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Inter-regional betweenness centrality in the European R&D network: Empirical investigation using European Framework data

Michael Barber () and Thomas Scherngell ()

ERSA conference papers from European Regional Science Association

Abstract: An overarching concern in regional science is the characterization of interactions—such as commuter flows, transport, migration, or knowledge flows—within and between subnational spatial units. In this work, we use techniques from social network analysis to address the quality, rather than the quantity, of such interactions. Given the great current interest in European R&D networks, in which organizations from the science and the industry sector distributed across European regions perform joint R&D, we focus on interactions constituting knowledge flows in the European R&D network, as inferred from Framework Programme (FP) data. To assess a specific quality of these region-to-region interactions, we make use of the concept of edge betweenness centrality, which assesses the power of a relation based on the load placed on the corresponding network edge. Betweenness centrality is calculated using the geodesic paths between all distinct pairs of network vertices. Those vertices and edges required by relatively many of the paths thus often lie between other vertices; the fraction of the shortest paths on which an edge occurs is defined as the edge betweenness centrality. Edges with high betweenness centrality have the greatest load, are strategically positioned, and potentially can act as bottlenecks for the flows. We use this idea to evaluate knowledge flows between organizations in the European R&D network, considering several ways to relate the betweenness centrality at the level of FP project participants to knowledge flows at the NUTS2 regional level. We do so by aggregating betweenness centrality values calculated using bipartite graphs linking organizations to the FP projects in which they participate, considering annual FP data between the years 1999 and 2006. We determine the most central inter-regional knowledge flows, describe how this changes over time, and consider the implications for knowledge flows in European R&D networks. We model the centrality of the flows by means of spatial interaction models, estimating how geographical, technological, and social factors influence which region pairs become bottlenecks in the flow of knowledge. The results have meaningful implications to European R&D policy, in particular concerning which region pairs constitute the core in European R&D networks and which mechanisms drive the formation of this regional core. Keywords: European R&D networks, social network analysis, betweenness centrality, Framework Programmes JEL codes: L14, O31, R12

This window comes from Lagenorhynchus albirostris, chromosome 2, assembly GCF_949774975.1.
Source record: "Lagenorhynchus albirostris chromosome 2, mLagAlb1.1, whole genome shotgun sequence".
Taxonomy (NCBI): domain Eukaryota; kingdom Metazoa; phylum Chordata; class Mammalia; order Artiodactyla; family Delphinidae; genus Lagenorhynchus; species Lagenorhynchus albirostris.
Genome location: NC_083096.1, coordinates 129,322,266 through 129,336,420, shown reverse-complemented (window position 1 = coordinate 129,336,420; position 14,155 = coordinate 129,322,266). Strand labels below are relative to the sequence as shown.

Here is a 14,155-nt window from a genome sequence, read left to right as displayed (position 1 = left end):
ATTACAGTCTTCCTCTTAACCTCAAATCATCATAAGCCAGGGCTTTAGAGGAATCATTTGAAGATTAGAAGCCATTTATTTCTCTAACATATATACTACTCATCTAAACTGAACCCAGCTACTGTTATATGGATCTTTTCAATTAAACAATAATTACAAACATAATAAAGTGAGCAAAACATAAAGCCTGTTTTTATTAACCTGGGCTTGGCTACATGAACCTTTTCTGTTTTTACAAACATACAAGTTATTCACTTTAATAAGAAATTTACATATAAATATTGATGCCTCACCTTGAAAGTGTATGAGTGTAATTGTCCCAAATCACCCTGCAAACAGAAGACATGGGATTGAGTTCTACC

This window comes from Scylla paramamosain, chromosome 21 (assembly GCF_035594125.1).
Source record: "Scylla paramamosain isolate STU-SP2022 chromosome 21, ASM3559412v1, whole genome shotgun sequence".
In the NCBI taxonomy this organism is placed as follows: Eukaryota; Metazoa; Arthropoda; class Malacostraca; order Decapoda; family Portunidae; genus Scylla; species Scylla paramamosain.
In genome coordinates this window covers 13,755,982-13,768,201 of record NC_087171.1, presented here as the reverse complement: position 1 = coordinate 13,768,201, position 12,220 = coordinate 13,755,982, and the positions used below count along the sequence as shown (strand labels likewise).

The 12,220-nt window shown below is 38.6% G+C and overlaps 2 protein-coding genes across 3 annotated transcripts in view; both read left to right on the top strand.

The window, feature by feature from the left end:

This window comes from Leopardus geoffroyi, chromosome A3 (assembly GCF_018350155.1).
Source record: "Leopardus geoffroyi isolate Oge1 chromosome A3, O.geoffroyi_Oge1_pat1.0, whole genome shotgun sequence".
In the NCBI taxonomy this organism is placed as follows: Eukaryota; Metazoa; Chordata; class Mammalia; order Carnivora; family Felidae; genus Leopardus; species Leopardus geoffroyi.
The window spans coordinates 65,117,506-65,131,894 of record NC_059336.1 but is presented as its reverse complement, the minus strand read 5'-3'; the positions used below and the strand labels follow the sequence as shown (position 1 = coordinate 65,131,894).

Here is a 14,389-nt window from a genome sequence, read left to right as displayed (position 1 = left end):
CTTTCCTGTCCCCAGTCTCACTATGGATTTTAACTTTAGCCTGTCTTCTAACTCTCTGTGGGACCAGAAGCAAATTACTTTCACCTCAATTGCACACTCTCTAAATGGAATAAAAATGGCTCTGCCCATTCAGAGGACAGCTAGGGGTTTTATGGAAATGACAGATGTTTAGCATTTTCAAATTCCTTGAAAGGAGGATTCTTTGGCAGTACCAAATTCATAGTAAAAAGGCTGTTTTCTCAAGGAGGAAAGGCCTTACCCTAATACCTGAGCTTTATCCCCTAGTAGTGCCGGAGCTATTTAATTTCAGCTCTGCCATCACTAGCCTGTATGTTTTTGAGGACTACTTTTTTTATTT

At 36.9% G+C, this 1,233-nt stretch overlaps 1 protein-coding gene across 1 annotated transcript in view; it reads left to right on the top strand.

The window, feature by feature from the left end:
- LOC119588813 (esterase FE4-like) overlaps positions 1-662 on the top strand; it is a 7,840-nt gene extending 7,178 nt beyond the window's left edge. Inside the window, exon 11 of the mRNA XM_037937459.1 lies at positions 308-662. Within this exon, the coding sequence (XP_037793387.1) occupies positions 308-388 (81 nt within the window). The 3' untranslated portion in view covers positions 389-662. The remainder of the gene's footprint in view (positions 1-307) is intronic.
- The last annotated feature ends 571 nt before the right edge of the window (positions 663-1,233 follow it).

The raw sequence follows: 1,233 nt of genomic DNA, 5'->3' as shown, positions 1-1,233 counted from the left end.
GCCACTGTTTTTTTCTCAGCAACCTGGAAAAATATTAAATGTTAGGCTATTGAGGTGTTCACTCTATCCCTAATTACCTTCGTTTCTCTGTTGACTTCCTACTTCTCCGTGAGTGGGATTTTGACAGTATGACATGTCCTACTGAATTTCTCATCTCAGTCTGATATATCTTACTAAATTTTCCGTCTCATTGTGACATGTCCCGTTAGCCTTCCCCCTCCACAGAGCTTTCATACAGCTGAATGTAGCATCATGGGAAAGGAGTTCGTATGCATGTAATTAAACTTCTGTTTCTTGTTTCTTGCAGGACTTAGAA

Date: 2012-10
New Economics Papers: this item is included in nep-cse, nep-geo, nep-ino and nep-net
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